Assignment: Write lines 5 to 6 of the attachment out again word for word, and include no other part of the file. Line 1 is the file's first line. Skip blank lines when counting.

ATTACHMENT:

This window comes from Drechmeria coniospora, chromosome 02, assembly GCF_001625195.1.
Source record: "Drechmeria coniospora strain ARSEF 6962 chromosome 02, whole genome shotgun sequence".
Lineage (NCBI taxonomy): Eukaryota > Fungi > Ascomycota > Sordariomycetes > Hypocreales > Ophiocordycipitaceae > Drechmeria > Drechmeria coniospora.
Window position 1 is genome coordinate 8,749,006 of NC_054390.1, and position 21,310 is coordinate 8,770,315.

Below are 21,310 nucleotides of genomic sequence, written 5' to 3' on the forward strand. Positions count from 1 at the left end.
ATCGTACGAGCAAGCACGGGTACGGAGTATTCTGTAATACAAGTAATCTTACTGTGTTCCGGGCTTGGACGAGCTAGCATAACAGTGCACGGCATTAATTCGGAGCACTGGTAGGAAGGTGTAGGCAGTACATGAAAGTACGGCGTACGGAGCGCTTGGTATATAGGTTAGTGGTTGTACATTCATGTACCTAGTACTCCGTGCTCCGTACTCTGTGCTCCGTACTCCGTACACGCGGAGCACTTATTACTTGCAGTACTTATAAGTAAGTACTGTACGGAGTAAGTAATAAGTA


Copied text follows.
Below are 21,310 nucleotides of genomic sequence, written 5' to 3' on the forward strand. Positions count from 1 at the left end.
ATCGTACGAGCAAGCACGGGTACGGAGTATTCTGTAATACAAGTAATCTTACTGTGTTCCGGGCTTGGACGAGCTAGCATAACAGTGCACGGCATTAATTCGGAGCACTGGTAGGAAGGTGTAGGCAGTACATGAAAGTACGGCGTACGGAGCGCTTGGTATATAGGTTAGTGGTTGTACATTCATGTACCTAGTACTCCGTGCTCCGTACTCTGTGCTCCGTACTCCGTACACGCGGAGCACTTATTACTTGCAGTACTTATAAGTAAGTACTGTACGGAGTAAGTAATAAGTA